Friday, March 1, 2024

For Glen Waters II, growing up in Dallas as a reserved child, nothing unlocked creative expression quite like poetry and music.

“Poetry was a space where I could express myself freely and get over some of my insecurities, as someone who was in speech therapy for a decade,” he recalls.

Waters planned to play football and receive his bachelor’s degree in biology at Georgetown University, but a youth of writing and dancing to the melodies pouring from his father’s speakers inevitably came full circle when, after freshman year, he switched majors to English and African American studies, dedicating his writing and studies to create a clearer path to the Iowa Writers’ Workshop for graduate school.

Glen Waters II
Iowa Writers' Workshop alumnus and current adjunct assistant professor Glen Waters II, who currently teaches Creative Writing for the Musician (photo by Cale Stelken). 

“I chose Iowa; Iowa chose me,” he declares with a grin. “And as I got here and experienced Iowa I realized, yes, this is where I’m supposed to be.”

The young writer quickly embraced the nationally renowned program. Highlights of his time at the workshop include a two-day symposium conference in the Atlanta University Center Consortium, which offered Waters his first teaching engagement through co-leading a workshop, and attending Napa Valley Writer's Conference as a John Leggett Fellow, where he was advised by poet Major Jackson. Waters would graduate from the workshop in 2023 and earn certificates in African American Studies and Public Digital Humanities

Early in his graduate experience at Iowa, Waters also found opportunities to explore his musical side. At an event introducing new Black students to the university, he met Dr. William Menefield, an assistant professor of Jazz Studies at the School of Music. Menefield would provide Waters music students to collaborate on a writing project and later invite him to audition for the new Black Popular Music Ensemble. Waters joined the following year and began rehearsing, recording, creating scripts, and writing with the group twice weekly at the Voxman Music Building. He would also MC an event in December 2022, which featured a variety of singers and musicians creating an experience unique to Iowa. Waters rejoined the ensemble for his last semester as a student, and they even traveled once to perform. 

“It formed this relationship I have with the music department,” he noted. “I think the work that they do is amazing.”

Creative Writing for the Musician

Now an adjunct assistant professor at Iowa, Waters relishes the opportunity to teach his fourth course on Creative Writing for the Musician.

Glen Waters performing in the BPME in 2022.
Waters performing in the Black Popular Music Ensemble in 2022 (photo by Miranda Meyer).

“I learn as much as my students learn, and it’s always a great thing to be able to express my interest in the classroom setting and the things that got me into creative writing, the things that got me into music, and meshing both of those together,” he reflects. “There’s a strong relationship between lyrics, poetry, and music, and I try to display that within my classes, and try to form a conversation and language around, ‘What does it mean to connect poetry and music, how has that been done in the past, and how can we continue to make that connection so strong?’”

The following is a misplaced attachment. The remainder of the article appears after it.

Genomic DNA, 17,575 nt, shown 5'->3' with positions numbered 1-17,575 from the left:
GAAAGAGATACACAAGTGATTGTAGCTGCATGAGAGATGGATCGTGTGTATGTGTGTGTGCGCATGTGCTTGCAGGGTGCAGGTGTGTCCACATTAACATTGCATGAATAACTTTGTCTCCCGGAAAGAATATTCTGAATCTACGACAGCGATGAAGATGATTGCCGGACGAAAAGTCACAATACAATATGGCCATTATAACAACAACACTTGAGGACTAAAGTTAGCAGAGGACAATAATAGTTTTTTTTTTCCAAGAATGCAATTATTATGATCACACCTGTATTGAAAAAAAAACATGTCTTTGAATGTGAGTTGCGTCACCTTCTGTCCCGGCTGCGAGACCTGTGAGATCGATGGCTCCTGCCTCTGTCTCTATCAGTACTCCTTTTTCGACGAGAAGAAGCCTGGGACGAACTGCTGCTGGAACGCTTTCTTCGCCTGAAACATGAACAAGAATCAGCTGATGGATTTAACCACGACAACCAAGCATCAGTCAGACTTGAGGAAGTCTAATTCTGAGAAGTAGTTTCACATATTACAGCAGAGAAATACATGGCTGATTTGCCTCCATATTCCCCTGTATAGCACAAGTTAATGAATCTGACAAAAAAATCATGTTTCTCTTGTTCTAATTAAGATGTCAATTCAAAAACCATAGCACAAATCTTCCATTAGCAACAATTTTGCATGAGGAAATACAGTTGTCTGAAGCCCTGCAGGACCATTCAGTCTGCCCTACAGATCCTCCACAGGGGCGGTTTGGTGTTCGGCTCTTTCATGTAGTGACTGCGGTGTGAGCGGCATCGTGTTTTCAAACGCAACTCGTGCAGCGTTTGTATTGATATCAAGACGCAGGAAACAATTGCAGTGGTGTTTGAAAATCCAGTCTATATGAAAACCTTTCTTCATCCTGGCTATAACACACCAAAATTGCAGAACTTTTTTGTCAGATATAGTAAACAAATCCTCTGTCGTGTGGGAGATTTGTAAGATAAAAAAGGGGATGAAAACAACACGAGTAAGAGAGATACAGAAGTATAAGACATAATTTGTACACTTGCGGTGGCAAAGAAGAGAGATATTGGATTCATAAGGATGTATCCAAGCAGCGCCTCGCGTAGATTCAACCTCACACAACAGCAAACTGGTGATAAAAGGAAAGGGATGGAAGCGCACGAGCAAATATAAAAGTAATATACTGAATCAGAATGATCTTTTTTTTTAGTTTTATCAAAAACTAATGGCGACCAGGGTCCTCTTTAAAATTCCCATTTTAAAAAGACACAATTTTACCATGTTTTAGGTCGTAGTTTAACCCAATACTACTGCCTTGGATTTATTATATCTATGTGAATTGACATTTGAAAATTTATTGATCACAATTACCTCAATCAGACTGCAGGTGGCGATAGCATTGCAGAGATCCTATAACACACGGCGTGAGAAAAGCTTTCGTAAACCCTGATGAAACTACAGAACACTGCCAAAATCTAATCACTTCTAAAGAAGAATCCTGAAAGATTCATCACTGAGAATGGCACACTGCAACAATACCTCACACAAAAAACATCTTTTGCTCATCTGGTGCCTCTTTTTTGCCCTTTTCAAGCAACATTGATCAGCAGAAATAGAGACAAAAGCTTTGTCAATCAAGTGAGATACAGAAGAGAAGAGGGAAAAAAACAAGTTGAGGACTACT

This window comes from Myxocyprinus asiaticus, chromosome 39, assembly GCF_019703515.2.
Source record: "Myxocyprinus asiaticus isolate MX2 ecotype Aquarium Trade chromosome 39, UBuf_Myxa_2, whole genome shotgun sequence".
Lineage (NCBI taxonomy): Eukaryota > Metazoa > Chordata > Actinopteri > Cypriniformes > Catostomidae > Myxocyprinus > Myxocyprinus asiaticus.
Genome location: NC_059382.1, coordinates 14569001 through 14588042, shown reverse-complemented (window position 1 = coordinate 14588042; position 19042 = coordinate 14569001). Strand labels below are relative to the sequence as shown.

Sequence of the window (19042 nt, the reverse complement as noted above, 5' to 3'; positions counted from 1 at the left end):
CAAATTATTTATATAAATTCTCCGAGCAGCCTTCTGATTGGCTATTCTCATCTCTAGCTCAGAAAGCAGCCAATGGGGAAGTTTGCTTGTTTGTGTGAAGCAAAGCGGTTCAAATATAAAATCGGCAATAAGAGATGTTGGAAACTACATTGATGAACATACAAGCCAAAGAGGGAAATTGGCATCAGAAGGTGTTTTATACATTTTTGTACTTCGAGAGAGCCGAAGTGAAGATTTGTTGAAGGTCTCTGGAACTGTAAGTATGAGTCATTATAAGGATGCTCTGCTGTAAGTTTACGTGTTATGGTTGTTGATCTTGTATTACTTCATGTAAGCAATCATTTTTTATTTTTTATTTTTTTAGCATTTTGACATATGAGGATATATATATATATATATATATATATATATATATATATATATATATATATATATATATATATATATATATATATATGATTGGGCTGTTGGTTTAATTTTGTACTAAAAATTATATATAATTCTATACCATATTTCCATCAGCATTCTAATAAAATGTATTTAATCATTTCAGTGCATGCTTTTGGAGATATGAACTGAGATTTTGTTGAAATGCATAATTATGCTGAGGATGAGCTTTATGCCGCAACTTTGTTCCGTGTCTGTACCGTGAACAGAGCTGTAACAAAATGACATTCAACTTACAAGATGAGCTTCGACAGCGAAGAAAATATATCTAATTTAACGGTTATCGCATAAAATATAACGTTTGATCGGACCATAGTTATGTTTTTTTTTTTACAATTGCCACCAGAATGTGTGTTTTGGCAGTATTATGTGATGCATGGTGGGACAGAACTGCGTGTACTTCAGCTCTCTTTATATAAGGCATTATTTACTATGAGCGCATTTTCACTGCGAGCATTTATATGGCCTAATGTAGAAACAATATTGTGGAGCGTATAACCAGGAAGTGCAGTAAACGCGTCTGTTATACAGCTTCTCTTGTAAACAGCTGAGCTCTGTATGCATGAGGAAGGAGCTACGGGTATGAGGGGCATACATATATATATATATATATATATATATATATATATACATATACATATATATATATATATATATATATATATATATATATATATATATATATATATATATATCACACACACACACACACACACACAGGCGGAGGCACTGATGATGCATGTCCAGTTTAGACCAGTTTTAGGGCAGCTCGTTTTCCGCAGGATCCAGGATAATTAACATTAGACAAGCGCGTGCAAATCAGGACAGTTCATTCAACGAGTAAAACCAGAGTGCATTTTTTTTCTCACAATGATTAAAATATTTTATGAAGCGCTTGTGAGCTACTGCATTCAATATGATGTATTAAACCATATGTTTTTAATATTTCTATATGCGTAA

Waters aims to broaden the scope of what he sees as a typical classroom. This includes a recent endeavor teaching a hip hop writing and culture class in which students observed regional differences, personal essay, and documentaries.

“My philosophy is bringing students into the classroom while also putting out what I believe can be really valuable to their own work and experience. And when I think about the best classes I’ve been in, they’ve operated in that same way, too, where I feel like I can bring myself into the classroom.”

Glen Waters II teaching
Waters talking with students in his Creative Writing for the Musician course at the University of Iowa (photo by Cale Stelken).

Waters, who records and composes music out of his apartment studio, has also found a wealth of opportunities in the Iowa City community to perform his craft and offer his writing wisdom. That includes leading a four-week workshop through Iowa City Poetry, performing at the Mic Check Poetry Fest, and rapping at the Stanley Museum and Public Space One, where Waters performed songs from his brand-new EP. The former Division 1 player is also working on a collection of poetry inspired by his 18 years of playing football and the physical toll that brings, as well as ghostwriting and creative nonfiction projects.

“As one of the younger writers that go through the workshop, coming straight from undergrad, there’s always a lot of questions and eyes looking at you,” Waters says, noting how his experience at Iowa has confirmed his desire to teach as well as his passion and skills as a writer. “I can safely say, by the end, when I got my diploma and graduated that most of them were answered because I developed my voice as a writer, and I had an opportunity to two teach two amazing classes while continuing to teach following my graduation.”

In the journey to find his creative voice, the young adjunct professor has come to offer a primary word of advice to his students and mentees looking to build their literary confidence.

“Write what you’re obsessed about,” he insists. “If you believe you have too much of one type of poem or subject, just keep writing in it because the only thing you can do is get better at that one thing, and that can be your thing. And build up your confidence in that.”